House passes comprehensive debt collection measures
On May 13, the U.S. House passed, by a vote of 215-207, H.R. 2547, which would provide additional financial protections for consumers and place several restrictions on debt collection activities. Known as the “Comprehensive Debt Collection Improvement Act,” H.R. 2547 consolidates 10 separate proposed consumer protection bills into one comprehensive package.
Provisions under the package would cover:
- Confessions of Judgment (COJs). The bill would amend TILA and expand the ban on COJs to cover small business owners and merchant cash advance companies.
- Servicemembers. The bill would amend the FDCPA to prohibit debt collectors from threatening servicemembers, including by representing to servicemembers that failure to cooperate will result in a reduction of rank, revocation of their security clearance, or prosecution. Covered debtors would include active-duty service members, those released from duty in the past year, and certain dependents.
- Student Loans. The bill would amend TILA to require the discharge of private student loans in the case of a borrower’s death or total and permanent disability.
- Medical Debt. The bill would amend the FDCPA by making it an unfair practice to “engag[e] in activities to collect or attempt to collect a medical debt before the end of the 2-year period beginning on the date that the first payment with respect to such medical debt is due.” The bill would also amend the FCRA to, among other things, bar entities from collecting medical debt or reporting it to a consumer reporting agency without providing a consumer notice about their rights.
- Electronic Communication. The bill would amend the FDCPA to limit a debt collector from contacting a consumer by email, text message, or direct message on social media without receiving the debtor’s permission to be contacted electronically. It would also prevent debt collectors from sending unlimited electronic communications to consumers.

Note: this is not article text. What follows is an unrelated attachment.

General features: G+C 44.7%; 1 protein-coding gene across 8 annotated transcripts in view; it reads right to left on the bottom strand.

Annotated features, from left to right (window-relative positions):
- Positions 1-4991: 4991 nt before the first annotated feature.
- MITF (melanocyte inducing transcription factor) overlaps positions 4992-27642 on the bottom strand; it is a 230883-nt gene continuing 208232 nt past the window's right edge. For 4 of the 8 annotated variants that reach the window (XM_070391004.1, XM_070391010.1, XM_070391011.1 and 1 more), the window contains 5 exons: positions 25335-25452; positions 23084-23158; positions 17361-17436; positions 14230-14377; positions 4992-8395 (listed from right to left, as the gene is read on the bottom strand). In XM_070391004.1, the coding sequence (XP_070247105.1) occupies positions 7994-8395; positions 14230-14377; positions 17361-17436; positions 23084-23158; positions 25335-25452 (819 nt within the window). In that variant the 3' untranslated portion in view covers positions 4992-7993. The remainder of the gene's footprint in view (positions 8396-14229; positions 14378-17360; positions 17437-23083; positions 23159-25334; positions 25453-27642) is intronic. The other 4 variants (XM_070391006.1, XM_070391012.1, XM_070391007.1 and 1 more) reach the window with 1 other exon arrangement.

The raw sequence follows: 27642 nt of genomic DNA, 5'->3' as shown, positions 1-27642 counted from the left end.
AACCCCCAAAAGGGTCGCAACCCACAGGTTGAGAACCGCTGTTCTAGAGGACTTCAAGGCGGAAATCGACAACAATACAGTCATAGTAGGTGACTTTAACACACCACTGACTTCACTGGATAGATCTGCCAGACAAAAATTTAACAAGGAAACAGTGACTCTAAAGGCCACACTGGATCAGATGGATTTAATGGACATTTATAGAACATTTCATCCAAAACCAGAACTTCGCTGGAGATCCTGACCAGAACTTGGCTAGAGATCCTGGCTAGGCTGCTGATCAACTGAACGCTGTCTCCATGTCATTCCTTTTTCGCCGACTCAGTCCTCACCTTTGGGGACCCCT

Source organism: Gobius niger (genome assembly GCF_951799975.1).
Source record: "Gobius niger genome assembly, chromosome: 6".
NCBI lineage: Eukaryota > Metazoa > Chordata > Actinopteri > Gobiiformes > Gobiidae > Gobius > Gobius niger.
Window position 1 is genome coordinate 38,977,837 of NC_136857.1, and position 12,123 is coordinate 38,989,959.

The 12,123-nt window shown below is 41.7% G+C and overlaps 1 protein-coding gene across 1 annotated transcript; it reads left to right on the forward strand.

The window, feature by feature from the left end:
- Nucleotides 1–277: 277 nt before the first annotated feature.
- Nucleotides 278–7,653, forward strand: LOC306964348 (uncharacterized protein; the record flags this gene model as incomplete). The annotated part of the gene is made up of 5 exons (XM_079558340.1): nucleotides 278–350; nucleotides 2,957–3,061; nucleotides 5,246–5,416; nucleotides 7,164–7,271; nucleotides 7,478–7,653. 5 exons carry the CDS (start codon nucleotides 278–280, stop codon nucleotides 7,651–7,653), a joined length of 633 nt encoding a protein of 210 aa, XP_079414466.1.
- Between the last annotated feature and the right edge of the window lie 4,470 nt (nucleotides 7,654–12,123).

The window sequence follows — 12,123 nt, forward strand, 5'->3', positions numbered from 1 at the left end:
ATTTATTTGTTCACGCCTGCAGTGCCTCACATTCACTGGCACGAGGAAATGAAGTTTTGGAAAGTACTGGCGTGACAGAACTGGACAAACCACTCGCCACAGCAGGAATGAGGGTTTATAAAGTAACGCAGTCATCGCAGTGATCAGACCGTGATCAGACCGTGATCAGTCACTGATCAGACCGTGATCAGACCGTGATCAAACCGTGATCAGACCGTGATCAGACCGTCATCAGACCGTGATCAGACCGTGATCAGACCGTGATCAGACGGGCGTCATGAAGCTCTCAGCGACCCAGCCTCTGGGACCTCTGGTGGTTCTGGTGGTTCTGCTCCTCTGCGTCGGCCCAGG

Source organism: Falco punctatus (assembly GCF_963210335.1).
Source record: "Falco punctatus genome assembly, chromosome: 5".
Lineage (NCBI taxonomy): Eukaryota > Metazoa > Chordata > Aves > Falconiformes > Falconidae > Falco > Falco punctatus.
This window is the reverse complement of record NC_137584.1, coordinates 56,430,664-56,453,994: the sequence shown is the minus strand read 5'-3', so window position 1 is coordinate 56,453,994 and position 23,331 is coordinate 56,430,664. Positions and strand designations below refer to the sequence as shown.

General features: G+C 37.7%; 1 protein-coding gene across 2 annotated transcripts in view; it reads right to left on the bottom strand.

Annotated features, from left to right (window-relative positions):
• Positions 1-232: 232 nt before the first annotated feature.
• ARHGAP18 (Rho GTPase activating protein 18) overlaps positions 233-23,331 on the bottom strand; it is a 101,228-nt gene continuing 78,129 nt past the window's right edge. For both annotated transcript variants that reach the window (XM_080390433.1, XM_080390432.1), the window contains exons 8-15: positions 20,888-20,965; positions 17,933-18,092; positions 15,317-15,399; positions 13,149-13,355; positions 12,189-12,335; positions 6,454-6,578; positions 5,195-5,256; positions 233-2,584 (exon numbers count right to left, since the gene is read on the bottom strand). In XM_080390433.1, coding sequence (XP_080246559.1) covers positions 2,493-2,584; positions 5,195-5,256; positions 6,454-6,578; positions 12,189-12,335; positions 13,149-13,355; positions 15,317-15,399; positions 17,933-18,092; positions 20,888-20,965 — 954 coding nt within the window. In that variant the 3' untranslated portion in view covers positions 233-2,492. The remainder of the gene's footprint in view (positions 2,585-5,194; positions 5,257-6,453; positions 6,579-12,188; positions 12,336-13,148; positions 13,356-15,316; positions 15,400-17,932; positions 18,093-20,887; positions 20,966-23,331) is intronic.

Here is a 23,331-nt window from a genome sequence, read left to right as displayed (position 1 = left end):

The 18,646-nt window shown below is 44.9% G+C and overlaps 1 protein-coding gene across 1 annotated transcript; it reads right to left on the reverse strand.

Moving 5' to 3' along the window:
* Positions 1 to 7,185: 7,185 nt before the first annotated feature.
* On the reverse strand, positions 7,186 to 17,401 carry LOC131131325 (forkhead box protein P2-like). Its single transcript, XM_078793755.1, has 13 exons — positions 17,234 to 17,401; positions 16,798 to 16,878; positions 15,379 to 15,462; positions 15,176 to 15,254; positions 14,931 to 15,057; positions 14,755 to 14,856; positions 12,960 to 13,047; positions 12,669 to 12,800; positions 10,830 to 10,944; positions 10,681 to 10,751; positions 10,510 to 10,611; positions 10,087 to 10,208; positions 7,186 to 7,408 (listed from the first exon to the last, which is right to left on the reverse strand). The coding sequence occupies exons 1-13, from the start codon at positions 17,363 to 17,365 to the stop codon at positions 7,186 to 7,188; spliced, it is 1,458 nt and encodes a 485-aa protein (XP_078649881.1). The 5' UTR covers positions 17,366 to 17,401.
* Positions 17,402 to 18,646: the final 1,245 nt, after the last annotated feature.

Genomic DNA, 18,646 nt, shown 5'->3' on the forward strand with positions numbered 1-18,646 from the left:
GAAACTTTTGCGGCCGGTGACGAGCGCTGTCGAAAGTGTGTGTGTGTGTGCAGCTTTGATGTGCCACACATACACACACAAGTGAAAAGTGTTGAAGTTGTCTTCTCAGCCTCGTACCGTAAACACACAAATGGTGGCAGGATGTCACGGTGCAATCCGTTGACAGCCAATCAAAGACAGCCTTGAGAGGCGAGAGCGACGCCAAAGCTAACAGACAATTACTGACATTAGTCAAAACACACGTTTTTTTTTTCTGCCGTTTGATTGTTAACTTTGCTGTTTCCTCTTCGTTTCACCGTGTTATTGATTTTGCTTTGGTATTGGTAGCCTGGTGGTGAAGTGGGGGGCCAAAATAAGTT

- Other Debt Provisions. The bill would (i) expand the definition of debt covered under the FDCPA to include money owed to a federal agency, states, or local government; certain personal, family, or household transactions; and court debts; (ii) restrict federal agencies from transferring debt to a collector until at least 90 days after the obligation becomes delinquent or defaults; (iii) require agencies to notify consumers at least three times—with notifications spaced at least 30 days apart—before transferring their debt; and (iv) limit the fees debt collectors can charge.
- Penalties. The bill would require the CFPB to update monetary penalties under the FDCPA for inflation. It would also (i) clarify that courts can award injunctive relief; (ii) cap damages in class actions; and (iii) add protections for consumers affected by national disasters.
- Non-Judicial Foreclosures. The bill would amend the FDCPA to clarify that companies engaged in non-judicial foreclosure proceedings are covered by the statute.
- Legal Actions. The bill would amend the FDCPA to outline requirements for debt collectors taking legal action to collect or attempt to collect a debt, including providing a consumer with written notice, as well as documents showing the consumer agreed to the contract creating the debt, and a sworn affidavit stating the applicable statute of limitations has not expired.